Tuesday, February 25, 2014

Where are the Good Histories of the Viet Nam War?

Mrs. Buce asked if I could suggest a good history of the War in Viet Nam.  I said, "oh sure," and quickly bogged down.  I dug out an old copy of Stanley Kranow's  Vietnam: A History, which I remember as instructive if not exactly mind-bending (I see from the Amazon blurb that it's in available in audio but not Kindle--the old fashioned way).  And beyond that--

Well--beyond that, there are any number of accounts written with high intensity and great personal engagement, about aspects of the war.  I'm thinking of stuff like Tim O'Brien's The Things They Carried, or Philip Caputo's A Rumor of War, or Frances Fitzgerald's Fire in the Lake, or Neil Sheehan's  A Bright Shining Lie.  And as I scan, I'm remembering the movies: Apocalypse Now of course, and Deer Hunter, which I actually liked better.  There are some remarkable postmortems of the strictly military aspects--books like Harry Summers' On Strategy, or Andrew Krepinevich's The Army and Viet Nam.  If I'm not careful, I'll find myself getting sucked back into the undertow before the American involvement, to books like Bernard Fall's Street Without Joy  Graham Greene's The Quiet American or even Marguerite Duras' The Lover.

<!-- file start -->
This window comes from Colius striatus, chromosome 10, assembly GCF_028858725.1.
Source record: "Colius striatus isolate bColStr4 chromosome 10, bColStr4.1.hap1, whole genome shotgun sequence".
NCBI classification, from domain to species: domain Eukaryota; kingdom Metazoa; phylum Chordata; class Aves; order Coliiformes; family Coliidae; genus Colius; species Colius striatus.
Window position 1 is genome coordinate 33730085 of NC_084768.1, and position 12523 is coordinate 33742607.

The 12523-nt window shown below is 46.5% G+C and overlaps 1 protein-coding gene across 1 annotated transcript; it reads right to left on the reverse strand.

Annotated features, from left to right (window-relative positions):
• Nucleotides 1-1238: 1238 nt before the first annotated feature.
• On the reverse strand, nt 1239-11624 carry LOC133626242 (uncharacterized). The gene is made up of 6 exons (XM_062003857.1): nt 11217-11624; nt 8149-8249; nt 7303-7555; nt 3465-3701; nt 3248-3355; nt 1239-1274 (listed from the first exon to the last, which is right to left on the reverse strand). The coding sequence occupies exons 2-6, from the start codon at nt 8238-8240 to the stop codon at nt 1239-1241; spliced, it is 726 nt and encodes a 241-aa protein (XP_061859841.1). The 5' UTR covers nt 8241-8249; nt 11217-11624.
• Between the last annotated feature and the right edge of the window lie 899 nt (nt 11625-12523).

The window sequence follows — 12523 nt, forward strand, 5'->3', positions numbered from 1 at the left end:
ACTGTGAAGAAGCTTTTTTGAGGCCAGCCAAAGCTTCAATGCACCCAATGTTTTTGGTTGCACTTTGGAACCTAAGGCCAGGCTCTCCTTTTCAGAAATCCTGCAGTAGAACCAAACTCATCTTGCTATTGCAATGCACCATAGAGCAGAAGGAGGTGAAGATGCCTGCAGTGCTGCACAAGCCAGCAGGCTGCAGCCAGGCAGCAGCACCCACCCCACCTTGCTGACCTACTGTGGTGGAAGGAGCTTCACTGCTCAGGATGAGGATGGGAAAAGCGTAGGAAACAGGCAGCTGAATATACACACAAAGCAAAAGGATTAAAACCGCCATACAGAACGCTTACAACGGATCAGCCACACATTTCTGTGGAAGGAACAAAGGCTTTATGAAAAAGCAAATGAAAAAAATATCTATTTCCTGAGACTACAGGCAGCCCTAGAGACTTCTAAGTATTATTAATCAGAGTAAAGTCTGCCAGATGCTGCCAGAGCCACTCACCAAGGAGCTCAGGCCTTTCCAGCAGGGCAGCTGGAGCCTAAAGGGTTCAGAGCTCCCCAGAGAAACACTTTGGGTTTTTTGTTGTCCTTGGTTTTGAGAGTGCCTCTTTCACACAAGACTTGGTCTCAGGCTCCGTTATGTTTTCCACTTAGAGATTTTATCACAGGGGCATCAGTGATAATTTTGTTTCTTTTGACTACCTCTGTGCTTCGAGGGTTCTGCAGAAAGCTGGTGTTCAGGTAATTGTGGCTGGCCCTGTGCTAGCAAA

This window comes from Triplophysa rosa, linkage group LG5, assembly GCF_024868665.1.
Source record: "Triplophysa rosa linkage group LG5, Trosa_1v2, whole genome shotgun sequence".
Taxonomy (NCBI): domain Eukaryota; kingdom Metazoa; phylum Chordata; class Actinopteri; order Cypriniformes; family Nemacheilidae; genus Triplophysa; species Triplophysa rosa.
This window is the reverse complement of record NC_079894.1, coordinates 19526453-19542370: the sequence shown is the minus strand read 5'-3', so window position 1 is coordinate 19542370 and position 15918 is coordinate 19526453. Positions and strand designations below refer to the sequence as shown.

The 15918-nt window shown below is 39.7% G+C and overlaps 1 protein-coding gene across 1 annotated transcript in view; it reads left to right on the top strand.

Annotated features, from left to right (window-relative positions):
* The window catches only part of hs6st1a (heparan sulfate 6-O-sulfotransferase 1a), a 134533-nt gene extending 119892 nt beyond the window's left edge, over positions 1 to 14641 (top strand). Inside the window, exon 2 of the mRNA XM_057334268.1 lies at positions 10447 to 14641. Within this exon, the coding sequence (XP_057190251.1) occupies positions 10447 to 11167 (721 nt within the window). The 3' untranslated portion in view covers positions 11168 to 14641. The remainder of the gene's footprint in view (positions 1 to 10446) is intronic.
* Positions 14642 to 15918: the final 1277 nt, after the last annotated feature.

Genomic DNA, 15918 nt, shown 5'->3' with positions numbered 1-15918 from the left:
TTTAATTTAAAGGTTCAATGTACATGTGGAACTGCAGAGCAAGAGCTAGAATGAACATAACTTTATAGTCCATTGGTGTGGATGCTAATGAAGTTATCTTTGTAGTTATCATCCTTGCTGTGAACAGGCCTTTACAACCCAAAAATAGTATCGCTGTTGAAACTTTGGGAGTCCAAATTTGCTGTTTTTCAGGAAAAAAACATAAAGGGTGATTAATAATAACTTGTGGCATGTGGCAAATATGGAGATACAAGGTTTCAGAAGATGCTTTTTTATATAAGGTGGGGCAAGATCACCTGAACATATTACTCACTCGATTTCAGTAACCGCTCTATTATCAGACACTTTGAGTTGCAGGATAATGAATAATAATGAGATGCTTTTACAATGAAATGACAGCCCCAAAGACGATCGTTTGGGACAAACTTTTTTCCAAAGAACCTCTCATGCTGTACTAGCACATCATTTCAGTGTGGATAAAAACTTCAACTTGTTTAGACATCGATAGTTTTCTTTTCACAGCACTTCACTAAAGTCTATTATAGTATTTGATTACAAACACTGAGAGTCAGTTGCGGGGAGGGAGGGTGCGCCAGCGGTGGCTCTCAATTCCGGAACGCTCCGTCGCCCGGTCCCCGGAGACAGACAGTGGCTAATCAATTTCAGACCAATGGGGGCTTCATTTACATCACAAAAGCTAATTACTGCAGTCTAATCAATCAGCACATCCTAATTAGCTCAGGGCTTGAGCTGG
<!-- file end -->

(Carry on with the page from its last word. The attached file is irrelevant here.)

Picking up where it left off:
But it still seems to me like there is something missing here.  I suppose it is precisely because the war was such an open wound and because, yes, it remains so unfinished, that we seem never to have learned how to package it into a narrative.  So, Kranow it may have to be.


Chuck Kelly said...

Michael Kerr's "Dispatches"?

Anonymous said...

Karnow is still the best, and it's damn good.

marcel said...

For a different perspective, this book (and other stuff by/with the author) are pretty interesting:

Hanoi's War: An International History of the War for Peace in Vietnam (New Cold War History) Hardcover
by Lien-Hang T. Nguyen


plus an interview with the author:


an op-ed piece by the author

and this (which I’ve not yet finished):


Soccer Dad said...

Dispatches by M Herr

I always thought most of nam history was pretty simple:
W Wilson electrified the world with his 14 points, which included self determination
at the Versaille conf, the nam delegation, led by a young med student studying in France , one H C Minh, asked for self determination, only to find that US/English/French didn't actually mean that for wogs....
the only people to support Minh were the russians....
so much of history, so much suffering, from the racism and colonialism of France....